Fleurieu Peninsula Free Camping

The Fleurieu Peninsula was named by French explorer Nicolas Baudin in 1802, as he mapped the coast of what is now South Australia. He named the peninsula after another French explorer, Charles Pierre Claret de Fleurieu.

The west coast of the peninsula stretches from McLaren Vale down to Cape Jervis while the east coast runs from Cape Jervis up to Goolwa and includes the northern shores of Lake Alexandrina, the Langhorne Creek area and Strathalbyn. Hindmarsh Island at the mouth of the Murray is also included in the region.
The peninsula is a fertile agricultural area, from the rich river loams to the sandy hills that gently roll across the green landscape and encompassing vineyards, olive groves, almond orchards, fruit and vegetable farms, sheep and cattle properties and many other forms of primary production.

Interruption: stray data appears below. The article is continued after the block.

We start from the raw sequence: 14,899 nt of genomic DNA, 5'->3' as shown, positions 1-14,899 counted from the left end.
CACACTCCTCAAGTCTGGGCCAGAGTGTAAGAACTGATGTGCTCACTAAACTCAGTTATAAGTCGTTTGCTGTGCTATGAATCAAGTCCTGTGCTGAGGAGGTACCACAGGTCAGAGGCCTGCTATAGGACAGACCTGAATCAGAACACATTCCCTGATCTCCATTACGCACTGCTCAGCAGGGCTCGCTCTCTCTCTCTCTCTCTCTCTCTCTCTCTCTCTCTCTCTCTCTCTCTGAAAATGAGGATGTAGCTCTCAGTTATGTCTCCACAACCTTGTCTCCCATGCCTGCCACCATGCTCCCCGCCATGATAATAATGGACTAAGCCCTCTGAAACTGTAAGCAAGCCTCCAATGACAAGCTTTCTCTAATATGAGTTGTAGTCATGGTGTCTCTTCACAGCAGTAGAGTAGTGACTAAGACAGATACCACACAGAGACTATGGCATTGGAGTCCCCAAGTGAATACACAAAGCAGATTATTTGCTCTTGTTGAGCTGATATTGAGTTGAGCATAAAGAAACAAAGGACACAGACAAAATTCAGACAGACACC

The peninsula is also a happy hunting ground for tourists, with its surf beaches that are popular with Adelaide residents, its excellent fishing grounds both in the Murray River, the lakes and out into the Southern Ocean. It is also a haven for wildlife, particularly birds, with its wetland breeding grounds around the shores of the lakes.

There are some game reserves which attract both naturalists and hunters in season. With the advent of more natural flows being provided for in the Murray River, some areas which were in danger of becoming toxic swamps are now recovering to a healthier state and the birdlife is returning.

Cape Jervis at the tip of the peninsula is the embarkation point for the Kangaroo Island Ferry.

Hindmarsh Island near Goolwa is at the mouth of the Murray River and is a popular destination for both fishers and birdwatchers.